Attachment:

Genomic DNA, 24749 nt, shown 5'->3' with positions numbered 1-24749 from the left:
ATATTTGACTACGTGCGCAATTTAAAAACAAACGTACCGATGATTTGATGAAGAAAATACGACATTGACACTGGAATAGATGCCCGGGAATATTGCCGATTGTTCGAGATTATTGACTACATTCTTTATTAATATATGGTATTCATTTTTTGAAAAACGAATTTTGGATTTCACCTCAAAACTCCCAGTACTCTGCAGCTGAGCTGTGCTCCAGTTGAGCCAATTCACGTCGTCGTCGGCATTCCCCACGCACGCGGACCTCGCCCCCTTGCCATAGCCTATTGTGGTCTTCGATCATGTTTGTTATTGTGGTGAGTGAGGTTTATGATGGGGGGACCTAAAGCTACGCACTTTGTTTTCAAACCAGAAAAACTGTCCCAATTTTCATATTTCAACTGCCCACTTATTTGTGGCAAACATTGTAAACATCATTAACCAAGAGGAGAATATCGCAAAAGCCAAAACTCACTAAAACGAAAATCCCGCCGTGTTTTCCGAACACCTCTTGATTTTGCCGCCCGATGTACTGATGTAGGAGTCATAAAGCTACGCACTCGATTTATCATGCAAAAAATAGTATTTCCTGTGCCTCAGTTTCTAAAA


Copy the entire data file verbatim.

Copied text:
Genomic DNA, 24749 nt, shown 5'->3' with positions numbered 1-24749 from the left:
ATATTTGACTACGTGCGCAATTTAAAAACAAACGTACCGATGATTTGATGAAGAAAATACGACATTGACACTGGAATAGATGCCCGGGAATATTGCCGATTGTTCGAGATTATTGACTACATTCTTTATTAATATATGGTATTCATTTTTTGAAAAACGAATTTTGGATTTCACCTCAAAACTCCCAGTACTCTGCAGCTGAGCTGTGCTCCAGTTGAGCCAATTCACGTCGTCGTCGGCATTCCCCACGCACGCGGACCTCGCCCCCTTGCCATAGCCTATTGTGGTCTTCGATCATGTTTGTTATTGTGGTGAGTGAGGTTTATGATGGGGGGACCTAAAGCTACGCACTTTGTTTTCAAACCAGAAAAACTGTCCCAATTTTCATATTTCAACTGCCCACTTATTTGTGGCAAACATTGTAAACATCATTAACCAAGAGGAGAATATCGCAAAAGCCAAAACTCACTAAAACGAAAATCCCGCCGTGTTTTCCGAACACCTCTTGATTTTGCCGCCCGATGTACTGATGTAGGAGTCATAAAGCTACGCACTCGATTTATCATGCAAAAAATAGTATTTCCTGTGCCTCAGTTTCTAAAA